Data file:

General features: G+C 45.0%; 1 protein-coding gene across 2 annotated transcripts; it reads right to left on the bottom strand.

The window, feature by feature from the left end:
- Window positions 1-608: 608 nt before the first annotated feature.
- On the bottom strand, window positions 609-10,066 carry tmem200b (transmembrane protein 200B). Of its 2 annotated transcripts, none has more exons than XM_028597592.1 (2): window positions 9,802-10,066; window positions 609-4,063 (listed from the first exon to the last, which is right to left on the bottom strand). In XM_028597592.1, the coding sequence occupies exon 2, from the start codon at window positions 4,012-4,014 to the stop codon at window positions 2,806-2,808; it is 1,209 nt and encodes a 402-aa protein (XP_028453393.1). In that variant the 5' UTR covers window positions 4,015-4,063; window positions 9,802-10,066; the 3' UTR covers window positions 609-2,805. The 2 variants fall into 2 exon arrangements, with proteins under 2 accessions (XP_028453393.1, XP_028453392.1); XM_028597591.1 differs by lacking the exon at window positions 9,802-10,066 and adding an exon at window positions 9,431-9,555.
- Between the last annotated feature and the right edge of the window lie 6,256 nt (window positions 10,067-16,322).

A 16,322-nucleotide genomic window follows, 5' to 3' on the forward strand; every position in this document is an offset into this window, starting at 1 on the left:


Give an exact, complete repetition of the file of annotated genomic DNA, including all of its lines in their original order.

General features: G+C 45.0%; 1 protein-coding gene across 2 annotated transcripts; it reads right to left on the bottom strand.

The window, feature by feature from the left end:
- Window positions 1-608: 608 nt before the first annotated feature.
- On the bottom strand, window positions 609-10,066 carry tmem200b (transmembrane protein 200B). Of its 2 annotated transcripts, none has more exons than XM_028597592.1 (2): window positions 9,802-10,066; window positions 609-4,063 (listed from the first exon to the last, which is right to left on the bottom strand). In XM_028597592.1, the coding sequence occupies exon 2, from the start codon at window positions 4,012-4,014 to the stop codon at window positions 2,806-2,808; it is 1,209 nt and encodes a 402-aa protein (XP_028453393.1). In that variant the 5' UTR covers window positions 4,015-4,063; window positions 9,802-10,066; the 3' UTR covers window positions 609-2,805. The 2 variants fall into 2 exon arrangements, with proteins under 2 accessions (XP_028453393.1, XP_028453392.1); XM_028597591.1 differs by lacking the exon at window positions 9,802-10,066 and adding an exon at window positions 9,431-9,555.
- Between the last annotated feature and the right edge of the window lie 6,256 nt (window positions 10,067-16,322).

A 16,322-nucleotide genomic window follows, 5' to 3' on the forward strand; every position in this document is an offset into this window, starting at 1 on the left: